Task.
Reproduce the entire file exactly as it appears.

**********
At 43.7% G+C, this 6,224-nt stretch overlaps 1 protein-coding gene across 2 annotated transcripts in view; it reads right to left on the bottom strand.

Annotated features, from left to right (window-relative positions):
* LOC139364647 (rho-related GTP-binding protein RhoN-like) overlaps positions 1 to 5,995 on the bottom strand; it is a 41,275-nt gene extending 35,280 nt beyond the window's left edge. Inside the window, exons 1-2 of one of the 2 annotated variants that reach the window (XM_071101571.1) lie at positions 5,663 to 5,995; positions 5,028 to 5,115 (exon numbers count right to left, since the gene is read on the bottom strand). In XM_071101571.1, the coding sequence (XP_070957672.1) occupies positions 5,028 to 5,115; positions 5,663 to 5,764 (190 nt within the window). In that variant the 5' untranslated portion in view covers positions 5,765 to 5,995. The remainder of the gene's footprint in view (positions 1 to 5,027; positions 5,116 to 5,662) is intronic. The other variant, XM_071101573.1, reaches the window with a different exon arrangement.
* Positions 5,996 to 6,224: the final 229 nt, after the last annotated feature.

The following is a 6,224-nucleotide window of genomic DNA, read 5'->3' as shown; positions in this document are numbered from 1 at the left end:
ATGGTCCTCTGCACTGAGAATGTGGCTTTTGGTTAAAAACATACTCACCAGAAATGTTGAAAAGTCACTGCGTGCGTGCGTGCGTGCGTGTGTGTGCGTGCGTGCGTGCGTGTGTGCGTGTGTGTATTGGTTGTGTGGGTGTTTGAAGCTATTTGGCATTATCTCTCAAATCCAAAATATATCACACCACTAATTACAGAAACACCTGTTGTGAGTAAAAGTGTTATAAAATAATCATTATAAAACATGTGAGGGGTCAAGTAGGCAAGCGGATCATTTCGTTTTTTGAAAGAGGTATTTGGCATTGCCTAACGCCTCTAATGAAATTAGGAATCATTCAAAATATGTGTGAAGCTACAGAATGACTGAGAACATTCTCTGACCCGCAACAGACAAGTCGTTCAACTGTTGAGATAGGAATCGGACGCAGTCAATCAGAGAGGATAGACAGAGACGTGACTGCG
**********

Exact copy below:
At 43.7% G+C, this 6,224-nt stretch overlaps 1 protein-coding gene across 2 annotated transcripts in view; it reads right to left on the bottom strand.

Annotated features, from left to right (window-relative positions):
* LOC139364647 (rho-related GTP-binding protein RhoN-like) overlaps positions 1 to 5,995 on the bottom strand; it is a 41,275-nt gene extending 35,280 nt beyond the window's left edge. Inside the window, exons 1-2 of one of the 2 annotated variants that reach the window (XM_071101571.1) lie at positions 5,663 to 5,995; positions 5,028 to 5,115 (exon numbers count right to left, since the gene is read on the bottom strand). In XM_071101571.1, the coding sequence (XP_070957672.1) occupies positions 5,028 to 5,115; positions 5,663 to 5,764 (190 nt within the window). In that variant the 5' untranslated portion in view covers positions 5,765 to 5,995. The remainder of the gene's footprint in view (positions 1 to 5,027; positions 5,116 to 5,662) is intronic. The other variant, XM_071101573.1, reaches the window with a different exon arrangement.
* Positions 5,996 to 6,224: the final 229 nt, after the last annotated feature.

The following is a 6,224-nucleotide window of genomic DNA, read 5'->3' as shown; positions in this document are numbered from 1 at the left end:
ATGGTCCTCTGCACTGAGAATGTGGCTTTTGGTTAAAAACATACTCACCAGAAATGTTGAAAAGTCACTGCGTGCGTGCGTGCGTGCGTGTGTGTGCGTGCGTGCGTGCGTGTGTGCGTGTGTGTATTGGTTGTGTGGGTGTTTGAAGCTATTTGGCATTATCTCTCAAATCCAAAATATATCACACCACTAATTACAGAAACACCTGTTGTGAGTAAAAGTGTTATAAAATAATCATTATAAAACATGTGAGGGGTCAAGTAGGCAAGCGGATCATTTCGTTTTTTGAAAGAGGTATTTGGCATTGCCTAACGCCTCTAATGAAATTAGGAATCATTCAAAATATGTGTGAAGCTACAGAATGACTGAGAACATTCTCTGACCCGCAACAGACAAGTCGTTCAACTGTTGAGATAGGAATCGGACGCAGTCAATCAGAGAGGATAGACAGAGACGTGACTGCG